Stop looking in a package of all natural specialty seeds from South America or an expensive, teeny-weeny jar of face cream. Instead, chat with active, healthy, happy people in their 80’s and 90’s and the true secrets will quickly be revealed.
I recently spent some time with a group of healthy, happy older adults in the kitchen as part of a food skills class. Over the course of the 6-week program, pretty much everything I’ve ever learned about food, nutrition and well-being was so very beautifully reinforced by these keeners. In each class, we cooked 5 recipes and shared the lunch meal we’d made together. Before we started cooking each week, we spent time discussing healthy living – much of which can be summed up with the letter F: food, fitness, fruit (and vegetables), fibre, good fats, fun, family, faith, friends, fresh air…
As we discussed current topics in nutrition ranging from ‘which is better, butter or margarine?’ to ‘should everything I buy be organic?’ we operated with the guiding principle of ‘reflect on the healthiest people you’ve ever known’ – especially anyone over 80 who everyone thinks is still in their 60’s. What are they doing to look and feel that youthful and healthy? We all agreed that it isn’t about whether or not they buy everything organic or only use coconut oil. Although genetics factor in, the group identified that the healthiest people they know have mastered one thing.
The coveted ‘secret’ they’ve mastered is: consistency! A lifelong commitment to consistently taking a few measures. Not because they have to but because they choose to. You’ve heard me speak about the boring subject of consistency before. It’s completely unsexy compared to a magnificently packaged, expensive food or skin care product emblazoned with amazing claims. Thing is, consistency truly works!
Consistency doesn’t even require an unobtainable long list of measures to take.
These are the 3 consistency secrets to healthy aging that these class participants so wonderfully demonstrated:
- An optimistic outlook. These keenagers, as you’d expect for anyone nearing 75 or older, have endured a lot. They’ve dealt with massive change over the years whether in technological advancements, all that comes physically and emotionally with raising a family, the immeasurable stress of losing loved ones, health scares at times, moving to new places, divorce, job changes or job loss, downsizing a home full of memories and SO MUCH more. Through it all, a lighthearted attitude of optimism kept them believing life is a precious gift they weren’t willing to give up on. Putting out into the world the kind of positive, helpful energy you hope to receive back also seemed to be a driving force for them. Being an active lifelong learner is key as well and is what led them to being in this cooking class. The course brought together 12 people who’d never met before. As the program ended, the group made plans for a potluck lunch at one of the participants’ homes as a fun get-together and what they hope will be the continuation of new friendships made over the 6-week program. It’s never too late to expand your circle of friends. I’ll be right in there with these very special new friends of mine!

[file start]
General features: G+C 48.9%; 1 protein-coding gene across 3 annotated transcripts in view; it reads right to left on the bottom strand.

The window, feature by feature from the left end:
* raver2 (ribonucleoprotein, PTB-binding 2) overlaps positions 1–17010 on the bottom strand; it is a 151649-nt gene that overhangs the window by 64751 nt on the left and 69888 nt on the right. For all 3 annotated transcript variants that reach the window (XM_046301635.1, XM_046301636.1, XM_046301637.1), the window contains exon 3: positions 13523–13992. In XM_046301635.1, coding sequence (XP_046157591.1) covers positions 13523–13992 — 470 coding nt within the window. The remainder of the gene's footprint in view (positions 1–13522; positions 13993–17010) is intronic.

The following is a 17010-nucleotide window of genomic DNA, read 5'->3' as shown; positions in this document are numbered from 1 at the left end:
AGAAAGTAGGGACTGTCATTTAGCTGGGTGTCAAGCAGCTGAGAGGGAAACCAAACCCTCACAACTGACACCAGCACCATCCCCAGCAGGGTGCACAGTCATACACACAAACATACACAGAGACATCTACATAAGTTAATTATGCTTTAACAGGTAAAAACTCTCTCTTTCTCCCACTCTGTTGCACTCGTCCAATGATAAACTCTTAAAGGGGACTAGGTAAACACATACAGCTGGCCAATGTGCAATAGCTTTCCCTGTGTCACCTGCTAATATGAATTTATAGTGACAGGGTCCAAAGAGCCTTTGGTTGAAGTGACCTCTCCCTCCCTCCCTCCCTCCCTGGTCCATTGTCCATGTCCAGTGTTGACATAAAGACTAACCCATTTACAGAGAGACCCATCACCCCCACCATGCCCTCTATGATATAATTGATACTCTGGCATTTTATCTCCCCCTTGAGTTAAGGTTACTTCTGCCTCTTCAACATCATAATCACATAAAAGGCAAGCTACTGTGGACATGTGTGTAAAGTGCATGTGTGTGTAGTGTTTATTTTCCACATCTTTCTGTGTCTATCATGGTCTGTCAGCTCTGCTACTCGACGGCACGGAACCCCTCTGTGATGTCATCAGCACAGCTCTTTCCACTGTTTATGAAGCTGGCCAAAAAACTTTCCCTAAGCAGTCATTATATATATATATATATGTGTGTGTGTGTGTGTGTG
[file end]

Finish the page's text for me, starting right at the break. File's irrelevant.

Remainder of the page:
- A lifetime of home-cooked meals of real food. One 89-year old class participant (who looks more like 70) shared that when she grew up of course there was no such thing as commercial fast food. Still, when her mother would see unexpected guests arriving in the farm-yard, it seemed to take her no time at all to quickly whip up a batch of fresh biscuits to serve with homegrown raspberry jam and a cup of tea. If the guests ended up staying for dinner, she recalled that it didn’t even take that long to prepare a chicken (one that started out roaming around the farm-yard earlier that day!) The food they ate was minimally processed, home-grown or sourced locally as much as possible and wasn’t heavily labeled and packaged in an attempt to convince you to buy it. Not that baking everything from scratch daily or rounding up a live chicken regularly is required to experience high level health and age gracefully. However, emphasizing wholesome, real food is. This trusting generation expressed how tricky and confusing grocery shopping has become. The store is far too big. They grew up believing what the butcher, the baker and their local grocer told them. They find it challenging to now navigate the barrage of ads and labels promoting pro-biotics, GMO-free, natural, etc. They also find it disheartening to learn how misleading many of these claims are and that they aren’t necessarily a guarantee of a healthy choice. They agreed that the closer foods remain to their natural state, the better. These folks have been ‘trendy’ their whole lives and didn’t even know it.
- Fresh Air. These people were outside a lot as kids and continue to live that way in their golden years. They weren’t just outside in the farm-yard but in walking to school, walking to friends’ houses, playing, skating, swimming in the lake, tinkering around in the yard, etc. There’s space outside and that allows for running, jumping and moving further and more freely than when inside. Exercise was never a prescriptive, scheduled task, but simply a normal, fun part of daily life. These seniors, although now mostly living in urban settings, still get out daily or at least regularly for walks and other active pursuits. They’re living proof of the value of fresh air!
I’m so grateful to have had the chance to work with this group and be a student of their wisdom and experience!